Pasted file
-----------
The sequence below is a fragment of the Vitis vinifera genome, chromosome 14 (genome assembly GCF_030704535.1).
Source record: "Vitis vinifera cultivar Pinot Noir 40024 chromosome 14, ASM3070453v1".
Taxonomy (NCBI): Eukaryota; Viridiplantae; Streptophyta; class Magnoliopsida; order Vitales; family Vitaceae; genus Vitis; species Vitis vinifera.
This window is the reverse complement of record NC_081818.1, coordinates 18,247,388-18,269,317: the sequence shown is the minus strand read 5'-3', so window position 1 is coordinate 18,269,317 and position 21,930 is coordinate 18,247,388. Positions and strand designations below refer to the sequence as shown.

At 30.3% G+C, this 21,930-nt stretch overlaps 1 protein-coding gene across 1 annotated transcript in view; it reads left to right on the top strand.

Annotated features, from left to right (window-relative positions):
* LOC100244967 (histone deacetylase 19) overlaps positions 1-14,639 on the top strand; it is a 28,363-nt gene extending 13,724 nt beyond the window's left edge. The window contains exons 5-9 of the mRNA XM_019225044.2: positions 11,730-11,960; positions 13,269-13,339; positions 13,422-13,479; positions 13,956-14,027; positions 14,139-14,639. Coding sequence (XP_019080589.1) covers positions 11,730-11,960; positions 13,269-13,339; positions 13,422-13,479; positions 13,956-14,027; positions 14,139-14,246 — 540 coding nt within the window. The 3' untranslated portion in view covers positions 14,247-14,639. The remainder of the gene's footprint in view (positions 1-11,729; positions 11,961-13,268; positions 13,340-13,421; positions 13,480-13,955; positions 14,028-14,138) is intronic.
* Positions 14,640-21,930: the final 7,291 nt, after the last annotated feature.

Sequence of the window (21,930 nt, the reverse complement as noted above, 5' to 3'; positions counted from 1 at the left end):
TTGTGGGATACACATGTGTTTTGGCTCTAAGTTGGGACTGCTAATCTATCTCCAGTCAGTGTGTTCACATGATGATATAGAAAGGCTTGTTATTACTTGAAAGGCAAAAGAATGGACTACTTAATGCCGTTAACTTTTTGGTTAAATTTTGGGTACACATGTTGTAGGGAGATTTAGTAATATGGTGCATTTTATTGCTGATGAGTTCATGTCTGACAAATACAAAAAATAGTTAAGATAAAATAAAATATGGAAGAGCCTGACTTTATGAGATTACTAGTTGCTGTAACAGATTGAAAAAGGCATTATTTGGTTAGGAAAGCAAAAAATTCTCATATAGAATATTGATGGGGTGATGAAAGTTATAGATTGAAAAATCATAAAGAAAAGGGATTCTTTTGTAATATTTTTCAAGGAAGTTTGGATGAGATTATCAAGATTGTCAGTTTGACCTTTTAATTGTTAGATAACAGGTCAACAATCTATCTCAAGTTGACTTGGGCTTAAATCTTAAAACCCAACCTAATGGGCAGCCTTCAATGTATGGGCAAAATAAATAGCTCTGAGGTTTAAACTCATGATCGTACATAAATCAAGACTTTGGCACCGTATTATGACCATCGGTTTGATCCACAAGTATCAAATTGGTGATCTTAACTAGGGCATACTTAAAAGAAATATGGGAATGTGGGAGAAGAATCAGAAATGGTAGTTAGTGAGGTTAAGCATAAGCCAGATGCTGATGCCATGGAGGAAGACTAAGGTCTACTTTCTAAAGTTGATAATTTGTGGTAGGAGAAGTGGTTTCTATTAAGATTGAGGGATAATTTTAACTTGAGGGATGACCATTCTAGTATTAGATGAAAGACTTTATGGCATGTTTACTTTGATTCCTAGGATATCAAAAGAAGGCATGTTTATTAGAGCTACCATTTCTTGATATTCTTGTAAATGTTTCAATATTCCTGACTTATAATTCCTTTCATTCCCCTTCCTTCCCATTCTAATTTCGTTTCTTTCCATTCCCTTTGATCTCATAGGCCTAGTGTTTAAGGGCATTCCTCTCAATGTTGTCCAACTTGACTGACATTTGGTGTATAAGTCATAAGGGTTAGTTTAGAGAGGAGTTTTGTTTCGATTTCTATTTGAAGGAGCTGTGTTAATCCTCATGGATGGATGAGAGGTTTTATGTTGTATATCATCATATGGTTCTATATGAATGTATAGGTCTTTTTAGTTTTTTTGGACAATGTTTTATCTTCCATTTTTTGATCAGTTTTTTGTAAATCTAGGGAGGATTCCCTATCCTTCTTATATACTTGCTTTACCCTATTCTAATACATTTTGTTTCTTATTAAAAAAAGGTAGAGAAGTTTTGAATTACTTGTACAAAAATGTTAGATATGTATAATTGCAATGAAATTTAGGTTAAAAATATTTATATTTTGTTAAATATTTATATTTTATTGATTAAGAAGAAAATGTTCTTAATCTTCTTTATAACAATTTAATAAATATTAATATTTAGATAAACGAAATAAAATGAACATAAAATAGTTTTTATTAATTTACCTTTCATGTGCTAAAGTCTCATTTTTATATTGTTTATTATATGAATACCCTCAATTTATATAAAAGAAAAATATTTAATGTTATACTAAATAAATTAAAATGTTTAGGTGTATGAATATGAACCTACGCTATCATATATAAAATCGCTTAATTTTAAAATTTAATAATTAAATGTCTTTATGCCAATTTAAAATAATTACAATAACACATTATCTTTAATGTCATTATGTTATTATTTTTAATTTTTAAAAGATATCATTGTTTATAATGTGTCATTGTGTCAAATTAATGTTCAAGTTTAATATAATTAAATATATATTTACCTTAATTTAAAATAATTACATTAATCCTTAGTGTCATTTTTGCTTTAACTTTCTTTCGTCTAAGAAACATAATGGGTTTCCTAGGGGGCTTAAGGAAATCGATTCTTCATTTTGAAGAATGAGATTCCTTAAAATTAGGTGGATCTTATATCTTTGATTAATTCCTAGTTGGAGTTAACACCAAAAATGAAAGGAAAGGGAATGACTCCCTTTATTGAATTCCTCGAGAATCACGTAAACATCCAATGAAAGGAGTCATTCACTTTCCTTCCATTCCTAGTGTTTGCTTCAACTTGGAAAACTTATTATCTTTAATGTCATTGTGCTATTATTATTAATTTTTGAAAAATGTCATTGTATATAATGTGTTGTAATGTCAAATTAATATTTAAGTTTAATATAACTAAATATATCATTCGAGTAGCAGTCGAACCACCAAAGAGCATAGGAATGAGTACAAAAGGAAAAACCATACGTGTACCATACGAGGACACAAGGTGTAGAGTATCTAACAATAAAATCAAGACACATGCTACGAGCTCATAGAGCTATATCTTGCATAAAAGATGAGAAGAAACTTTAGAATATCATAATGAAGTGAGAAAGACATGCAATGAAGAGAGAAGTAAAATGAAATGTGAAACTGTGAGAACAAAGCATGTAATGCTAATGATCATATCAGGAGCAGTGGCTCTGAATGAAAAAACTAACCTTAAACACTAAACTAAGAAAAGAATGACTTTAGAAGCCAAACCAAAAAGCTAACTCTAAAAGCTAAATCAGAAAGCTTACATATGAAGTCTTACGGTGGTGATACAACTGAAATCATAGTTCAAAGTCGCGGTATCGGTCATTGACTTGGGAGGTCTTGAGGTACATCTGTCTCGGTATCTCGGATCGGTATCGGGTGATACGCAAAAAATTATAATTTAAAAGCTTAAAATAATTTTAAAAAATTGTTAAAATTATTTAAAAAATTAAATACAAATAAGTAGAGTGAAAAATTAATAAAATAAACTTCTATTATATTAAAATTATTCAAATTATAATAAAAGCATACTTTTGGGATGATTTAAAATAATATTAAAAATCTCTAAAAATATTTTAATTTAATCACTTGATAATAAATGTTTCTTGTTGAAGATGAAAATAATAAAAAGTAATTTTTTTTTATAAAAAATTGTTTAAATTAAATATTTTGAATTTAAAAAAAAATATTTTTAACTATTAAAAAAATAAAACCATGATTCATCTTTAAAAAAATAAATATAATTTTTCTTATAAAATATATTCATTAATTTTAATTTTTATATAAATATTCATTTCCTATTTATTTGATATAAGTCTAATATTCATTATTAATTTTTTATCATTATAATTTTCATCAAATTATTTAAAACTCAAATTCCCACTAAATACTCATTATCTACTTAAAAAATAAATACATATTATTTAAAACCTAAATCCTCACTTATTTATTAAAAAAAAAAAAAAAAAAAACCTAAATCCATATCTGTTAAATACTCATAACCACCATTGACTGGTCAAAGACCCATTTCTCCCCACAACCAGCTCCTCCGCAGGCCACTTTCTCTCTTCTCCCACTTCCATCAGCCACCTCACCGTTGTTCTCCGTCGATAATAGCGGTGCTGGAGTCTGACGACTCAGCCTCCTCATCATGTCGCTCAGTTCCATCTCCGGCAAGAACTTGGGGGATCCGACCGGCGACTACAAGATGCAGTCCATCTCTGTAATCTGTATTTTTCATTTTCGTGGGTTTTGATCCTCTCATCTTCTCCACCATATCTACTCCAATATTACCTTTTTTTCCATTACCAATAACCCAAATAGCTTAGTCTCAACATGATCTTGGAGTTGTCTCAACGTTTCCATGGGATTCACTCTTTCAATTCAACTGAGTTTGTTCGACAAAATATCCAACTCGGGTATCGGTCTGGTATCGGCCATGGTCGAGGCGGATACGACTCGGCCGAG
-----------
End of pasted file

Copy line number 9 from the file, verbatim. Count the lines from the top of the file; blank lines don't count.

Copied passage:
Sequence of the window (21,930 nt, the reverse complement as noted above, 5' to 3'; positions counted from 1 at the left end):